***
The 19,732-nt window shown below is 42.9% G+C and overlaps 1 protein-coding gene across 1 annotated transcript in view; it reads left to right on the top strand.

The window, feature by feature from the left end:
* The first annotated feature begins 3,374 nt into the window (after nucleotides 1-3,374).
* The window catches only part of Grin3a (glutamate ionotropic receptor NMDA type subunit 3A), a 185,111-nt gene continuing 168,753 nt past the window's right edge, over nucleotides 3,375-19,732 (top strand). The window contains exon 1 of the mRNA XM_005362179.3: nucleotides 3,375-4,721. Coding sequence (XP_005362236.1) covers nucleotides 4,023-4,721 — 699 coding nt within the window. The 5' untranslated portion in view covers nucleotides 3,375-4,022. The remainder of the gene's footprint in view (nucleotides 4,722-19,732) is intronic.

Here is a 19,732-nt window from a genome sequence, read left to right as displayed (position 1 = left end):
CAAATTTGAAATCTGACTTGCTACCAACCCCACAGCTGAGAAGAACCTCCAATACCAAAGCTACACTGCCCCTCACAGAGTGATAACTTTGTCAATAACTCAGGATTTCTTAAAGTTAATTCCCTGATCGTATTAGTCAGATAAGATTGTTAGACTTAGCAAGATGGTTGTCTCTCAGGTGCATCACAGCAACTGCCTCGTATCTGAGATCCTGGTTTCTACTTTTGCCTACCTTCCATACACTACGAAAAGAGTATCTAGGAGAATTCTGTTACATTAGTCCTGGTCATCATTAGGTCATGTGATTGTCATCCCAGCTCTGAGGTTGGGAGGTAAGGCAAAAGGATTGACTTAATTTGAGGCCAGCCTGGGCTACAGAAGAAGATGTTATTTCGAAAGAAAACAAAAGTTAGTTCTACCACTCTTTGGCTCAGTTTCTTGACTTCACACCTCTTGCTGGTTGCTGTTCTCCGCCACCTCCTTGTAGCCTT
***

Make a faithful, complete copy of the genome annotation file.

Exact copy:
The 19,732-nt window shown below is 42.9% G+C and overlaps 1 protein-coding gene across 1 annotated transcript in view; it reads left to right on the top strand.

The window, feature by feature from the left end:
* The first annotated feature begins 3,374 nt into the window (after nucleotides 1-3,374).
* The window catches only part of Grin3a (glutamate ionotropic receptor NMDA type subunit 3A), a 185,111-nt gene continuing 168,753 nt past the window's right edge, over nucleotides 3,375-19,732 (top strand). The window contains exon 1 of the mRNA XM_005362179.3: nucleotides 3,375-4,721. Coding sequence (XP_005362236.1) covers nucleotides 4,023-4,721 — 699 coding nt within the window. The 5' untranslated portion in view covers nucleotides 3,375-4,022. The remainder of the gene's footprint in view (nucleotides 4,722-19,732) is intronic.

Here is a 19,732-nt window from a genome sequence, read left to right as displayed (position 1 = left end):
CAAATTTGAAATCTGACTTGCTACCAACCCCACAGCTGAGAAGAACCTCCAATACCAAAGCTACACTGCCCCTCACAGAGTGATAACTTTGTCAATAACTCAGGATTTCTTAAAGTTAATTCCCTGATCGTATTAGTCAGATAAGATTGTTAGACTTAGCAAGATGGTTGTCTCTCAGGTGCATCACAGCAACTGCCTCGTATCTGAGATCCTGGTTTCTACTTTTGCCTACCTTCCATACACTACGAAAAGAGTATCTAGGAGAATTCTGTTACATTAGTCCTGGTCATCATTAGGTCATGTGATTGTCATCCCAGCTCTGAGGTTGGGAGGTAAGGCAAAAGGATTGACTTAATTTGAGGCCAGCCTGGGCTACAGAAGAAGATGTTATTTCGAAAGAAAACAAAAGTTAGTTCTACCACTCTTTGGCTCAGTTTCTTGACTTCACACCTCTTGCTGGTTGCTGTTCTCCGCCACCTCCTTGTAGCCTT